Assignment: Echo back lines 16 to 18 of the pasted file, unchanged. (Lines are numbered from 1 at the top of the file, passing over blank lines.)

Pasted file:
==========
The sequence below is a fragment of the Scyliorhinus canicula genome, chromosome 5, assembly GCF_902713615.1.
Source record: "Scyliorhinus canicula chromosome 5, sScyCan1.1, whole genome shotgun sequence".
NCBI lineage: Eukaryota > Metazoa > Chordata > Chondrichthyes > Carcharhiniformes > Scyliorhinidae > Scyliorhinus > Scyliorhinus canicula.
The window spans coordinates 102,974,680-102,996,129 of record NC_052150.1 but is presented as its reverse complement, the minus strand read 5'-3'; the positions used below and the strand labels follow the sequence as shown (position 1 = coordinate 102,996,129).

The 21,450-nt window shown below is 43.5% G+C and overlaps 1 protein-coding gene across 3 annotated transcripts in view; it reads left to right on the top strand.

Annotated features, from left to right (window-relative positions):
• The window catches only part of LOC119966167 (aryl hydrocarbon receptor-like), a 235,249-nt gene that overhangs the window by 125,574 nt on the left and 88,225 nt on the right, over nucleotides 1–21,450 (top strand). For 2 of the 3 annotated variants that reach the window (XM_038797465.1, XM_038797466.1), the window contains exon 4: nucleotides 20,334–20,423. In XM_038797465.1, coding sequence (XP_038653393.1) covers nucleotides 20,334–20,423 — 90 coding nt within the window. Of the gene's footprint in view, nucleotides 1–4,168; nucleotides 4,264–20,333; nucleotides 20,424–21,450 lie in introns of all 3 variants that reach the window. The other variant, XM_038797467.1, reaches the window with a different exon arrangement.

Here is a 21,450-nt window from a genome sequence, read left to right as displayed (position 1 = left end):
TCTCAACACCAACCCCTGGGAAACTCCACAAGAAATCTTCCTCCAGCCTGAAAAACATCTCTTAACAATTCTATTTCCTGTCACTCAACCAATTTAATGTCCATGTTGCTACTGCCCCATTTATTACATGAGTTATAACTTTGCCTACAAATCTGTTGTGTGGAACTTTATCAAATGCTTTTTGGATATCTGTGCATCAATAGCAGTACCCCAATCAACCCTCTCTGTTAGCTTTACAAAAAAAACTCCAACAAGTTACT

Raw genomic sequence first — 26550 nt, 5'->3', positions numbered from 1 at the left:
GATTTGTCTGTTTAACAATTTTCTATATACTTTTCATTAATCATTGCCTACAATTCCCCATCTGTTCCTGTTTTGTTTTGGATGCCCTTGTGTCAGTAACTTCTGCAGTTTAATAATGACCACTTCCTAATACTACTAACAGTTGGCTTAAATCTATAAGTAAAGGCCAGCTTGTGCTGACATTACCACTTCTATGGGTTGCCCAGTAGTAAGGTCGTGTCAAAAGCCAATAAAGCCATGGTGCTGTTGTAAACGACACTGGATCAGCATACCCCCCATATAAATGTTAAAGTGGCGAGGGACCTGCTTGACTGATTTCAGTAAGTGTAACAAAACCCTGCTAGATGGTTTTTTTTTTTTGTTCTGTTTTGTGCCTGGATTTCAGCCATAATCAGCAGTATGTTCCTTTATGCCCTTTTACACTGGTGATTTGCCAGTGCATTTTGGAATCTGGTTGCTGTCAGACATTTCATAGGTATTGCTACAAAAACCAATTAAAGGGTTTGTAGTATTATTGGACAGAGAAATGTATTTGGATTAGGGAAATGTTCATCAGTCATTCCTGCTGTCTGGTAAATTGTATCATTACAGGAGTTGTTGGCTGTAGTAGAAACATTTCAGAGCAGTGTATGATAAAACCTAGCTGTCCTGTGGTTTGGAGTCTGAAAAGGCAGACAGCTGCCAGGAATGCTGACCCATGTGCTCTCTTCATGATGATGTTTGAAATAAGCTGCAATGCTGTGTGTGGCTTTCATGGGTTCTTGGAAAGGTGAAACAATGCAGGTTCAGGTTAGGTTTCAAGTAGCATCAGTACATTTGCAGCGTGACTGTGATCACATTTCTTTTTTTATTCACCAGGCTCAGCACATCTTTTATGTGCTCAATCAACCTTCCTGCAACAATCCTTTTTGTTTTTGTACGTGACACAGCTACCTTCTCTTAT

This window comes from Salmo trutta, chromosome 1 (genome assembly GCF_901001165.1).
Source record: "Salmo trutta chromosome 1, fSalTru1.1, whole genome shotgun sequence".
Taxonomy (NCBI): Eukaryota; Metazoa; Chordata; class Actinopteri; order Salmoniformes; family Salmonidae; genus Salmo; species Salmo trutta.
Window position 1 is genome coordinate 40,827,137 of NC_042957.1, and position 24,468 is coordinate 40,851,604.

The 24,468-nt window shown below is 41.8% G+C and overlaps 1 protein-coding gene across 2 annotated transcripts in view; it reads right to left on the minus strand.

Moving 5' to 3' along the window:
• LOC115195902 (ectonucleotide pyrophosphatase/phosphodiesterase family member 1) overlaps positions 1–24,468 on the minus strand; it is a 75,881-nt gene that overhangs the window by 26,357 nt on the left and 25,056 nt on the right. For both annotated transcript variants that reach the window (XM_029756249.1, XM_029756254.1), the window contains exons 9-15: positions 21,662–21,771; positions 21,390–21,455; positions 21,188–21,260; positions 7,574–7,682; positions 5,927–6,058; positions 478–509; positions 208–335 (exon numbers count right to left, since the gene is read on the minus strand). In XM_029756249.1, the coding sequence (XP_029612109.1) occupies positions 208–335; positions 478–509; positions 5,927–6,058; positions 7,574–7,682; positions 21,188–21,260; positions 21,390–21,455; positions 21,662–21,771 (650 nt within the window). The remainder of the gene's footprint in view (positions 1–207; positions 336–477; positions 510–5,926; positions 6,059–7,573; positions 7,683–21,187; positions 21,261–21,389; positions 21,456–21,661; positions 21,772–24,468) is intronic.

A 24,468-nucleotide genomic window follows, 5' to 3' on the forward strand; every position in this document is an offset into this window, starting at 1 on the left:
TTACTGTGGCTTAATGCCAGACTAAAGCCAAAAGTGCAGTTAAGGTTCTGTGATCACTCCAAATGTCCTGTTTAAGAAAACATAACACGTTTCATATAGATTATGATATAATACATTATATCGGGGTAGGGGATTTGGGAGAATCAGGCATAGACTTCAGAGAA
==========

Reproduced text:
The 24,468-nt window shown below is 41.8% G+C and overlaps 1 protein-coding gene across 2 annotated transcripts in view; it reads right to left on the minus strand.

Moving 5' to 3' along the window:
• LOC115195902 (ectonucleotide pyrophosphatase/phosphodiesterase family member 1) overlaps positions 1–24,468 on the minus strand; it is a 75,881-nt gene that overhangs the window by 26,357 nt on the left and 25,056 nt on the right. For both annotated transcript variants that reach the window (XM_029756249.1, XM_029756254.1), the window contains exons 9-15: positions 21,662–21,771; positions 21,390–21,455; positions 21,188–21,260; positions 7,574–7,682; positions 5,927–6,058; positions 478–509; positions 208–335 (exon numbers count right to left, since the gene is read on the minus strand). In XM_029756249.1, the coding sequence (XP_029612109.1) occupies positions 208–335; positions 478–509; positions 5,927–6,058; positions 7,574–7,682; positions 21,188–21,260; positions 21,390–21,455; positions 21,662–21,771 (650 nt within the window). The remainder of the gene's footprint in view (positions 1–207; positions 336–477; positions 510–5,926; positions 6,059–7,573; positions 7,683–21,187; positions 21,261–21,389; positions 21,456–21,661; positions 21,772–24,468) is intronic.